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Officials Prepping Legislative Agenda to Aid New Yorkers With Disabilities


New York’s Chief Disability Officer Kimberly Hill Ridley has been busy since the office was created nearly two years ago.

The office within the Executive Chamber helps connect New Yorkers with disabilities – especially people with physical or sensory disorders – to resources to secure employment, housing, emergency preparation and home care, among others.

“If you’re a person with a physical disability or any type of sensory disability, there really is no go-to point in New York for those individuals,” Chief Disability Officer Kimberly Hill Ridley said Friday. “Our office solidly represents that group of people.”

Hill Ridley said the office has held more than 2,000 meetings with organizations and stakeholders that work with people with disabilities New York, focusing most improving the unemployment rate among New Yorkers with disabilities since the office was created in February 2022. Hill Ridley meets regularly, typically at least biweekly, with Gov. Kathy Hochul about what New Yorkers with disabilities’ most urgent needs.

“Every person with a disability has a different story, and therefore, different priorities as to where they’re at at that point in time,” she said.

Sunday marked International People with Disabilities Day, or a day to raise awareness about disability issues and combatting their related stigma.

Former president and New York Gov. Franklin D. Roosevelt was the only disabled person to be elected to either of those offices. His wheelchair is on display on the first floor of New York’s Executive Mansion in Albany.

Nearly eight decades later, the Office of the Chief Disability Officer was created within the governor’s office under a new law. The office has nine fulltime employees, representing most types of disabled groups in the Executive Chamber.

Specific proposals for next year will be finalized in the coming weeks as Gov. Hochul prepares the executive budget, which the governor sets each January. Hill Ridley said improving housing, transportation and home and health care access for disabled New Yorkers rank among the administration’s top priorities.

“These are all things that need to be addressed, whether it be in this year’s budget or future budgets,” she said. “They’re going to continue to be a priority for us.”

Hill Ridley, who is in a wheelchair, said the state office gives New Yorkers with disabilities more representation in state government.

“A good part of the reason that I’m in this position is because not only do I have 25 years of disability advocacy experience, but I live it every day,” she said. “I don’t get to walk away from it at the end of the day.”

She says the office will advocate for improving the workforce shortage, but the work will take time.

“We’re taking baby steps in addressing the workforce crisis,” she added.

Advocates and lawmakers agree the next budget must increase wages and better staffing are the top priorities New Yorkers with disabilities need.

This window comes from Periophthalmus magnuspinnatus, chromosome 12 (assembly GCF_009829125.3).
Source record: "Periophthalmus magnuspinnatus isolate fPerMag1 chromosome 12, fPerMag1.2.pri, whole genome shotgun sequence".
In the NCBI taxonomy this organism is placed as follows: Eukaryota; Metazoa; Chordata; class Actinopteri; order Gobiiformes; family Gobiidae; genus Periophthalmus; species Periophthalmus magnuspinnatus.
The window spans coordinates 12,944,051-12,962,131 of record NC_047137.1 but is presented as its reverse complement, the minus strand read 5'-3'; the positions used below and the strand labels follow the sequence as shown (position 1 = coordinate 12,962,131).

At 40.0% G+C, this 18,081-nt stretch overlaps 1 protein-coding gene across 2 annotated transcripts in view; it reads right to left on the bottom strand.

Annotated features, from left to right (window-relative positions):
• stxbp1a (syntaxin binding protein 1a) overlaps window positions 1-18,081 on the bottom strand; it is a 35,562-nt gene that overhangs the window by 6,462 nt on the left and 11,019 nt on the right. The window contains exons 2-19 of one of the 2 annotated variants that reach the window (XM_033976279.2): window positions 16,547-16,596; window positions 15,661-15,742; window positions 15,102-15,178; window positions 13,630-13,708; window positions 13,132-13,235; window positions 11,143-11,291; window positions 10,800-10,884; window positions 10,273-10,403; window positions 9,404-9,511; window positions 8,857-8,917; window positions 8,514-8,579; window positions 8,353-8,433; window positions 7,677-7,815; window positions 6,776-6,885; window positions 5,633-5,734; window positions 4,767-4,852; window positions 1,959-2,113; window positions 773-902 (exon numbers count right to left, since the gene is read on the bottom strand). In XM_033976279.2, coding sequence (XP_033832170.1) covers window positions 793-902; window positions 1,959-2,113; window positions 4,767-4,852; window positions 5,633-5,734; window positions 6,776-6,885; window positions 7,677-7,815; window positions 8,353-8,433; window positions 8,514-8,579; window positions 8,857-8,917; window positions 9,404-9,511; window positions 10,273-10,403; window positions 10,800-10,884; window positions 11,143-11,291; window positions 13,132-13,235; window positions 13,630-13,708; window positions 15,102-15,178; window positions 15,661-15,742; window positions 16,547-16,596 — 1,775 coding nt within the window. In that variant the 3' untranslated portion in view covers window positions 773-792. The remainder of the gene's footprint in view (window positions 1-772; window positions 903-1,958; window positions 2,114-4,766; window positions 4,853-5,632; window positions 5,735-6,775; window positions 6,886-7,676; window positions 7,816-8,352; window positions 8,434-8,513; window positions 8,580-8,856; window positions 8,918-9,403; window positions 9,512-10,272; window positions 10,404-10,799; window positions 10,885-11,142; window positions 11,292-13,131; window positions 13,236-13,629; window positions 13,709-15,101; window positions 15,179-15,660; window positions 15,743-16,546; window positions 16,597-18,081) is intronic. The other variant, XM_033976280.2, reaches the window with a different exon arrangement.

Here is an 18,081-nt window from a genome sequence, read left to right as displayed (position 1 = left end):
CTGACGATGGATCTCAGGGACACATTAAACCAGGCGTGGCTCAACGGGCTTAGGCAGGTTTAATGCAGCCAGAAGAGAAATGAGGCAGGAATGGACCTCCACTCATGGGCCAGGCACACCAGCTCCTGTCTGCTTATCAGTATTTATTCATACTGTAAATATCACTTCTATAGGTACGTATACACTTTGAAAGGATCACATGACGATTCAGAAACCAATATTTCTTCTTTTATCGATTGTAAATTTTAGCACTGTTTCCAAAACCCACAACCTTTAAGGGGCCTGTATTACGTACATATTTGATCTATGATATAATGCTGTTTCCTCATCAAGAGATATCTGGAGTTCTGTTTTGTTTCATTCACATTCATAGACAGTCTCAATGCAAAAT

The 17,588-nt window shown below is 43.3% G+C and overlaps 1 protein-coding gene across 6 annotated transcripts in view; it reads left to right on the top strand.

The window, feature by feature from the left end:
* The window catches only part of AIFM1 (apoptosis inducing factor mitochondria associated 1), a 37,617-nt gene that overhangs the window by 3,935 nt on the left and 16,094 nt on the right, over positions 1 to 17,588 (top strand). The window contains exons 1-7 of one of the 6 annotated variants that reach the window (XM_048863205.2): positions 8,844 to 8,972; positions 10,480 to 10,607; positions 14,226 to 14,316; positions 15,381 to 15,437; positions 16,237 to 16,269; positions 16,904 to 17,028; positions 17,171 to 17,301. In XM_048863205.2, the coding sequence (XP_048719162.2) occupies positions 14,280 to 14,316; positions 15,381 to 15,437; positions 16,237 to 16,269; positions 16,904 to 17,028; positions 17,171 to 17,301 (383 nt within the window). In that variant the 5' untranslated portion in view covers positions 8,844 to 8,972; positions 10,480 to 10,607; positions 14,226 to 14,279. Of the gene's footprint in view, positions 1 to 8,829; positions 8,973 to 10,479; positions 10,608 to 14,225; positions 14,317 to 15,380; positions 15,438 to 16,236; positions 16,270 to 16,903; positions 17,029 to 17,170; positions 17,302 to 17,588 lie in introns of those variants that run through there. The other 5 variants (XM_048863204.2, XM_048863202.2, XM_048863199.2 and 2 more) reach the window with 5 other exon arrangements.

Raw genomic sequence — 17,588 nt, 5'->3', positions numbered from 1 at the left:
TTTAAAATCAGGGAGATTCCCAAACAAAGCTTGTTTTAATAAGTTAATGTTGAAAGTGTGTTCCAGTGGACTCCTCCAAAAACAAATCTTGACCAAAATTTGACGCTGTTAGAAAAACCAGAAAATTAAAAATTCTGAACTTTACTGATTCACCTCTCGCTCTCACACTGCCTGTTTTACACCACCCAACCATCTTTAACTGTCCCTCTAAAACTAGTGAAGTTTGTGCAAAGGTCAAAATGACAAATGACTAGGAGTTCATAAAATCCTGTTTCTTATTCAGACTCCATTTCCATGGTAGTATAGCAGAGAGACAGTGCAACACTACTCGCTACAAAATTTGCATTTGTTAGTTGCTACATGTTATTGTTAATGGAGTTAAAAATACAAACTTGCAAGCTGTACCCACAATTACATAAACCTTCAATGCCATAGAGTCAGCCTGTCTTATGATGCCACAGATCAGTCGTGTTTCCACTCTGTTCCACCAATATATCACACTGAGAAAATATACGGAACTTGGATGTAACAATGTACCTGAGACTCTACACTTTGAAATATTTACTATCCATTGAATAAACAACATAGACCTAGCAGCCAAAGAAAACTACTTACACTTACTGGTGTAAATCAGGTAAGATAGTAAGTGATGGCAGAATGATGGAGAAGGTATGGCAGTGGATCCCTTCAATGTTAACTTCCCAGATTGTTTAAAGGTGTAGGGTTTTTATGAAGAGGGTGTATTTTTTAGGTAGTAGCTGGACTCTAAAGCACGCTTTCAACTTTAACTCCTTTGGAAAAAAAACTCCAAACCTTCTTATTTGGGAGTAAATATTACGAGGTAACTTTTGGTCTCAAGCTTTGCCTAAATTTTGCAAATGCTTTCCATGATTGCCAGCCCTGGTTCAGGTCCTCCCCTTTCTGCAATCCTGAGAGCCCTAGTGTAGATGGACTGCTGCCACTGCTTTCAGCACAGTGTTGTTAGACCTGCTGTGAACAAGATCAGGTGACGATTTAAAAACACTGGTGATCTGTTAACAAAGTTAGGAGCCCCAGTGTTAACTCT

They’ve started their campaign last month pushing Hochul to include a 3.2% Cost of Living Adjustment pay increase for workers in the budget, and boost salaries of direct support professionals, or workers in group homes, by $4,000.

“We have staff taking care of these people making $16 an hour – that’s unacceptable,” said Kevin Horrigan, associate vice president of public affairs of nonprofit People’s Inc. “Our staff used to make $4 more an hour than minimum wage. Now, we can’t even keep up with minimum wage.”

Senate Disabilities Committee chair John Mannion carries the bill to increase worker salaries $4,000 to help recruit and retain employees.

He says he’ll also fight to expand the ombudsman program to provide oversight of caregivers for people with developmental disabilities, and mandate the state Office of People with Developmental Disabilities create a staffing plan for workforce emergencies, or vacancies over 10%.

“We want to make sure that if faced with staffing challenges, that there is a plan so that we don’t reduce services unnecessarily,” the senator said.

Horrigan said providers have an average 17% vacancy rate across the state, and a turnover rate of 30%.

“We need to make sure that we keep our homes open so we can provide services to New York state’s most vulnerable people,” Horrigan said.

The last three budgets included pay increases for behavioral health workers, but less than the pace of rising inflation. As group homes face closure across the state, Mannion said the industry needs more support.

He and advocates want to tie the pay of direct support professionals to inflation, and avoid a fight for fair pay each year.

“It is a challenge – it is a challenge,” Mannion said. “But it will be a part of the discussion.”

Mannion carries legislation the Senate Disabilities Committee will prioritize next session, including proposals to establish a housing navigation services program for people with a disability, and expand the independent developmental disability ombudsman program included in this year’s budget.

Source: Spectrumlocalnews

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Dustin Patton

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